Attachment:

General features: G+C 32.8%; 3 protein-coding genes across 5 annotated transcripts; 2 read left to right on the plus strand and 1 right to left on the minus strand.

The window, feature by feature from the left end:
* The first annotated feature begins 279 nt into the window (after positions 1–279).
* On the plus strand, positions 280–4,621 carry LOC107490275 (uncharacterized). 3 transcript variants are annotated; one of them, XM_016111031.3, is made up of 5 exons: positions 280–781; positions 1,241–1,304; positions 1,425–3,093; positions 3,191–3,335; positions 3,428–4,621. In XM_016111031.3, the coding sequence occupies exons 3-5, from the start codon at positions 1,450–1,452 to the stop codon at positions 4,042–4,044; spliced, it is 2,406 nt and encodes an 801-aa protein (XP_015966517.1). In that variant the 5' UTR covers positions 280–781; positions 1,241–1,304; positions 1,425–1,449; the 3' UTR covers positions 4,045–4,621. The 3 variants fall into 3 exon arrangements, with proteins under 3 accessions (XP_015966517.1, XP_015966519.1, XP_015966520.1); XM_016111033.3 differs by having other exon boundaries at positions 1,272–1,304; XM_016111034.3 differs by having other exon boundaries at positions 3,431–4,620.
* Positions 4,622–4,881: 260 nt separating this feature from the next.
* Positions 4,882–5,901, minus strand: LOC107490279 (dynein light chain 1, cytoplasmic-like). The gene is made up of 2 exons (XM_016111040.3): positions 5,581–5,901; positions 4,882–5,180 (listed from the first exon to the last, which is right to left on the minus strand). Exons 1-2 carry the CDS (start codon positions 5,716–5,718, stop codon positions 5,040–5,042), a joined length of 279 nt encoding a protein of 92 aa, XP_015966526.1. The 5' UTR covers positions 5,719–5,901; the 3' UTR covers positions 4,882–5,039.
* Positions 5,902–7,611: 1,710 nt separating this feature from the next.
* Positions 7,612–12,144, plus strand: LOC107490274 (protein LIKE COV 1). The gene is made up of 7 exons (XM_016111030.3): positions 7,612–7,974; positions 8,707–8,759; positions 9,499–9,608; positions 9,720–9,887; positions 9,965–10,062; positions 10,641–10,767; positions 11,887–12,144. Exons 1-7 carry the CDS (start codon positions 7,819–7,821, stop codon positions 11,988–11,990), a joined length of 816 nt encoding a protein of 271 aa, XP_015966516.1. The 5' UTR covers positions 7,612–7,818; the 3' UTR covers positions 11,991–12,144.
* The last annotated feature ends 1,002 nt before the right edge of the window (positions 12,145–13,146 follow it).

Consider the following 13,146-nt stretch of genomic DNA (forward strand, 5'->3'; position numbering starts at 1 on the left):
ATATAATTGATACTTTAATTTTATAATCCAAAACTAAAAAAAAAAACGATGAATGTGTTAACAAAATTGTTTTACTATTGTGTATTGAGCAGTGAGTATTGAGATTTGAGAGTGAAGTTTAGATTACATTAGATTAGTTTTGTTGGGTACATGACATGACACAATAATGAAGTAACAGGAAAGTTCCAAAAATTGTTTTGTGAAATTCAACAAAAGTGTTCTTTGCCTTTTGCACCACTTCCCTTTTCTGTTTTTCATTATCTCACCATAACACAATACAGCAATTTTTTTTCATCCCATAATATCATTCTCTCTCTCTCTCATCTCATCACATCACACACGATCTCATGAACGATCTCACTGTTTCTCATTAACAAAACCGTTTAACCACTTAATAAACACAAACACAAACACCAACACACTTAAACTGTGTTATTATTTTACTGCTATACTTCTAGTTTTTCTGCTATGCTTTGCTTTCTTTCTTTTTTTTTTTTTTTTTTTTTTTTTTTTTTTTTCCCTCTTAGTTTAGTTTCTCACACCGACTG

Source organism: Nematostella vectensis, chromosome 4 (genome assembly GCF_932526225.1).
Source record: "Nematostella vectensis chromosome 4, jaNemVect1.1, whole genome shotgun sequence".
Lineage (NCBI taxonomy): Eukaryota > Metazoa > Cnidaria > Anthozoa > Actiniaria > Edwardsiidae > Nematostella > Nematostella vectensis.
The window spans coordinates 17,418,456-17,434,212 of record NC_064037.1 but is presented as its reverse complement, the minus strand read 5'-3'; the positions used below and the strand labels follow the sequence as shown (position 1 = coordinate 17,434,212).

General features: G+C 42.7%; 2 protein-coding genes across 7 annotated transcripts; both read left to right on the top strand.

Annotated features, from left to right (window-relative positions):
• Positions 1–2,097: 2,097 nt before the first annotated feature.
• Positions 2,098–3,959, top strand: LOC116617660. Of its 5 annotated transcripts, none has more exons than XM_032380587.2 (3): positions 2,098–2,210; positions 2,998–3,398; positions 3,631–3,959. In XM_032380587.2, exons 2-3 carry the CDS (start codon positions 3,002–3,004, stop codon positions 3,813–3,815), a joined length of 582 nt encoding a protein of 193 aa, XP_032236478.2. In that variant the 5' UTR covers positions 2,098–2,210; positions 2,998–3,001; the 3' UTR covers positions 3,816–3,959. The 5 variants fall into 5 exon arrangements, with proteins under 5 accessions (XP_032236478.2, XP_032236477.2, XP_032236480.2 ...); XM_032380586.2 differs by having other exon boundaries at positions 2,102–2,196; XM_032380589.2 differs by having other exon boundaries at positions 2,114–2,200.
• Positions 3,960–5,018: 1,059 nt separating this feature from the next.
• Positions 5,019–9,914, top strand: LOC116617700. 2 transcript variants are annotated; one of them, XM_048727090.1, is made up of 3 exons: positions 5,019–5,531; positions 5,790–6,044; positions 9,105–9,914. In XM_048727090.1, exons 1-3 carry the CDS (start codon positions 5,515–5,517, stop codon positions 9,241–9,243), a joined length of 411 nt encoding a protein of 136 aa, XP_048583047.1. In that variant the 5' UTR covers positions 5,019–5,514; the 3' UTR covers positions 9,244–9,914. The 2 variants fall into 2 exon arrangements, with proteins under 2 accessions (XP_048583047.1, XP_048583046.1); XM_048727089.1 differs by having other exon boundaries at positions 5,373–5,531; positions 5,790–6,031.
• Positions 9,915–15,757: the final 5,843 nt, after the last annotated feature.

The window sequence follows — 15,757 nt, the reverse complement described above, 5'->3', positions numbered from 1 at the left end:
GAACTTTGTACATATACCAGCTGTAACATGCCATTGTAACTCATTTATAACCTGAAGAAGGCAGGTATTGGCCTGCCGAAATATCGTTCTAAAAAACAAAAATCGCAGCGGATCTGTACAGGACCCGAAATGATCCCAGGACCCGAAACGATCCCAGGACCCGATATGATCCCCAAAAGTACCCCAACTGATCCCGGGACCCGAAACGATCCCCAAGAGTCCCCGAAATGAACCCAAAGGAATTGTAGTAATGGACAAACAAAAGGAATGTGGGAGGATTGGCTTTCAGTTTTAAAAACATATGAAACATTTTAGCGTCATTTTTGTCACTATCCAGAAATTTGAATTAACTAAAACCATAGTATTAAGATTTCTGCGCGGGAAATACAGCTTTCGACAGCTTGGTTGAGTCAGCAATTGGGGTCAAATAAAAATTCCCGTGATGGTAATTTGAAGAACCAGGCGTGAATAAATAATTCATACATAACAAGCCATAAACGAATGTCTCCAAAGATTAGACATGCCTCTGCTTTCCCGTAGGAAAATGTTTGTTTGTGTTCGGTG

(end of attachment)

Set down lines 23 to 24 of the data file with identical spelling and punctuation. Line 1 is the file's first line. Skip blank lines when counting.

The window sequence follows — 15,757 nt, the reverse complement described above, 5'->3', positions numbered from 1 at the left end:
GAACTTTGTACATATACCAGCTGTAACATGCCATTGTAACTCATTTATAACCTGAAGAAGGCAGGTATTGGCCTGCCGAAATATCGTTCTAAAAAACAAAAATCGCAGCGGATCTGTACAGGACCCGAAATGATCCCAGGACCCGAAACGATCCCAGGACCCGATATGATCCCCAAAAGTACCCCAACTGATCCCGGGACCCGAAACGATCCCCAAGAGTCCCCGAAATGAACCCAAAGGAATTGTAGTAATGGACAAACAAAAGGAATGTGGGAGGATTGGCTTTCAGTTTTAAAAACATATGAAACATTTTAGCGTCATTTTTGTCACTATCCAGAAATTTGAATTAACTAAAACCATAGTATTAAGATTTCTGCGCGGGAAATACAGCTTTCGACAGCTTGGTTGAGTCAGCAATTGGGGTCAAATAAAAATTCCCGTGATGGTAATTTGAAGAACCAGGCGTGAATAAATAATTCATACATAACAAGCCATAAACGAATGTCTCCAAAGATTAGACATGCCTCTGCTTTCCCGTAGGAAAATGTTTGTTTGTGTTCGGTG